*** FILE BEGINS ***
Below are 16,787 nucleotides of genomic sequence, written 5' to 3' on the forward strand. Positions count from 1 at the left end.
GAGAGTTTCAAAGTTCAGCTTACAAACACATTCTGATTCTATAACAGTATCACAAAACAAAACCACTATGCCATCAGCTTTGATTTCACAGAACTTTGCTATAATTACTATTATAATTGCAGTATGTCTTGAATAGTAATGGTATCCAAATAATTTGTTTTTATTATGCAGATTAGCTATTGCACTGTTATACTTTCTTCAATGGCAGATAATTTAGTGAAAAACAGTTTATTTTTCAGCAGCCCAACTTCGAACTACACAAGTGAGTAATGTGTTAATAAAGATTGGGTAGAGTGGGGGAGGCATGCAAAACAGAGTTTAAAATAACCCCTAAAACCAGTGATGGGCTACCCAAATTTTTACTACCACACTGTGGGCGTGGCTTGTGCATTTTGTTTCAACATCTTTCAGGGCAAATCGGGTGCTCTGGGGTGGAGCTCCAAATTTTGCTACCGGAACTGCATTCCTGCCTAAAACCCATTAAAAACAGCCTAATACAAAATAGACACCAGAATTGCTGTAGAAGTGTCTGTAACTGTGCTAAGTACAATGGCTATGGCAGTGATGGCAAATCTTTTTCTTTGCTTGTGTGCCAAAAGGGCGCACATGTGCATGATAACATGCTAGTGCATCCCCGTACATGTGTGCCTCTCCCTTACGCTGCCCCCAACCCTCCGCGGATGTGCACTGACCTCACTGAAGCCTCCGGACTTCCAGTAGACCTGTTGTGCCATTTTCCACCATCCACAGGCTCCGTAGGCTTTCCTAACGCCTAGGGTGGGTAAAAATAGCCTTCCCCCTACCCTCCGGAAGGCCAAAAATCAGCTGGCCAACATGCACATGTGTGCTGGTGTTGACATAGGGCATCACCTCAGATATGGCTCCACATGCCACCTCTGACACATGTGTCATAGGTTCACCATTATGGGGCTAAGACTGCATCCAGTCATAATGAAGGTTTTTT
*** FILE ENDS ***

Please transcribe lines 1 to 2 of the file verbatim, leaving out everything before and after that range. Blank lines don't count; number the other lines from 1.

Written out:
Below are 16,787 nucleotides of genomic sequence, written 5' to 3' on the forward strand. Positions count from 1 at the left end.
GAGAGTTTCAAAGTTCAGCTTACAAACACATTCTGATTCTATAACAGTATCACAAAACAAAACCACTATGCCATCAGCTTTGATTTCACAGAACTTTGCTATAATTACTATTATAATTGCAGTATGTCTTGAATAGTAATGGTATCCAAATAATTTGTTTTTATTATGCAGATTAGCTATTGCACTGTTATACTTTCTTCAATGGCAGATAATTTAGTGAAAAACAGTTTATTTTTCAGCAGCCCAACTTCGAACTACACAAGTGAGTAATGTGTTAATAAAGATTGGGTAGAGTGGGGGAGGCATGCAAAACAGAGTTTAAAATAACCCCTAAAACCAGTGATGGGCTACCCAAATTTTTACTACCACACTGTGGGCGTGGCTTGTGCATTTTGTTTCAACATCTTTCAGGGCAAATCGGGTGCTCTGGGGTGGAGCTCCAAATTTTGCTACCGGAACTGCATTCCTGCCTAAAACCCATTAAAAACAGCCTAATACAAAATAGACACCAGAATTGCTGTAGAAGTGTCTGTAACTGTGCTAAGTACAATGGCTATGGCAGTGATGGCAAATCTTTTTCTTTGCTTGTGTGCCAAAAGGGCGCACATGTGCATGATAACATGCTAGTGCATCCCCGTACATGTGTGCCTCTCCCTTACGCTGCCCCCAACCCTCCGCGGATGTGCACTGACCTCACTGAAGCCTCCGGACTTCCAGTAGACCTGTTGTGCCATTTTCCACCATCCACAGGCTCCGTAGGCTTTCCTAACGCCTAGGGTGGGTAAAAATAGCCTTCCCCCTACCCTCCGGAAGGCCAAAAATCAGCTGGCCAACATGCACATGTGTGCTGGTGTTGACATAGGGCATCACCTCAGATATGGCTCCACATGCCACCTCTGACACATGTGTCATAGGTTCACCATTATGGGGCTAAGACTGCATCCAGTCATAATGAAGGTTTTTT